Friday, December 15, 2017

Game Theory and the Greater Good

Game Theory and the Greater Good

POSTED ON: December 10, 2017TOPICS: dean's note, game theory

thisweek365-deans-noteOur current political moment

Before I begin today's note, a comment on recent political events. We have just seen the Senate pass a bill that will systematically undermine previous efforts towards progressive taxation, widen income gaps, deepen challenges to social mobility, and start a process of inexorably chipping away at the Affordable Care Act, exposing millions to again being uninsured or having substandard insurance. At the same time, Congress continues to fail to reauthorize spending for the Children's Health Insurance Program, which provides low-cost health insurance coverage for families who do not qualify for Medicaid. These are all, sadly, systematic efforts to place the interests of a few—in particular, those who already have substantial advantage in this country—over the interests of the many. Early in the Trump administration, I wrote about its potential impact on the health of the public. It is deeply troubling that the worries that were then just hints on the horizon are slowly coming to fruition. To my mind, the challenges of the present are, once again, a reminder of the profound impact that politics can have on population health, and why our work must be concerned with ensuring that the values that animate public health are front and center in the national conversation. While there is little to lift the spirit in the face of some of the administration's recent actions, I continue to hope that these years will prove formative for a generation of students who are coming of age during a time of trial for the health of populations, and who will use the troubled present as inspiration for work that improves the conditions that create health in the coming decades.

To continue our engagement with this topic, on Tuesday, May 8, 2018, we will, together with the Lancet Commission on Public Policy and Health in the Trump Era, host a daylong symposium, called "The Trump Administration and the Health of the Public." The symposium will aim to catalyze data-informed discussion about how the changes we are seeing to national policy may influence public health now and in the future. Additional details will be posted online. For today—a note that explores the forces that underlie our country's political shifts, written with the goal of implementing healthier polices on the national stage, once our present moment has passed.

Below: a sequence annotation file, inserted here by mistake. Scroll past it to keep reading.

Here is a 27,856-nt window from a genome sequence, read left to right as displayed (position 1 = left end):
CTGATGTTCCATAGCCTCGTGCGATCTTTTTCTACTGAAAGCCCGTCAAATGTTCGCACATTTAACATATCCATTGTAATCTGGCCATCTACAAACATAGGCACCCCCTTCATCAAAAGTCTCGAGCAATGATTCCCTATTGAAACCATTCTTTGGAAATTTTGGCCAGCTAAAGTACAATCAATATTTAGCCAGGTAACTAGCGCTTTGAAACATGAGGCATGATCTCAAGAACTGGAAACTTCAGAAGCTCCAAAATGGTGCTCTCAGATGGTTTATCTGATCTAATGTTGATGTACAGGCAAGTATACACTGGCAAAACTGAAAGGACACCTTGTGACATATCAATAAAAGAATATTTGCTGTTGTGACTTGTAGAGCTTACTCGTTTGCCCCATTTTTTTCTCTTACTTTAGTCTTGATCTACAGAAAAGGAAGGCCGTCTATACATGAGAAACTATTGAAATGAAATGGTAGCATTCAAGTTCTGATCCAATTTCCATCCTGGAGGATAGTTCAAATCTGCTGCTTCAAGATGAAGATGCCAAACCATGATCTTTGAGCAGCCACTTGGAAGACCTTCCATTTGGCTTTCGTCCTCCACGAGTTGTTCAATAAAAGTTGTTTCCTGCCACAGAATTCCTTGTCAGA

On game theory

Those of us who study the health of populations know that populations do not always act in their collective best interest. Americans, for example, have long been ambivalent about policies that could improve the country's health, such as federal welfare benefits and universal health care. Additionally, as Professor Jacob Bor's research shows, many of the country's unhealthiest citizens voted for Donald Trump, who has since done much to undermine the polices and programs that safeguard health in the US. What makes people act against their core interests? Journalist Thomas Frank famously tackled this question in his bookWhat's the Matter with Kansas? How Conservatives Won the Heart of America. The book looks at how Kansans went from being historically progressive to strongly conservative, electing candidates who, once in office, implemented economic policies that disadvantaged the very working-class voters who put them in power. With this in mind, today's note seeks to answer a perennial, perplexing question: Why do populations oppose measures that could improve their health?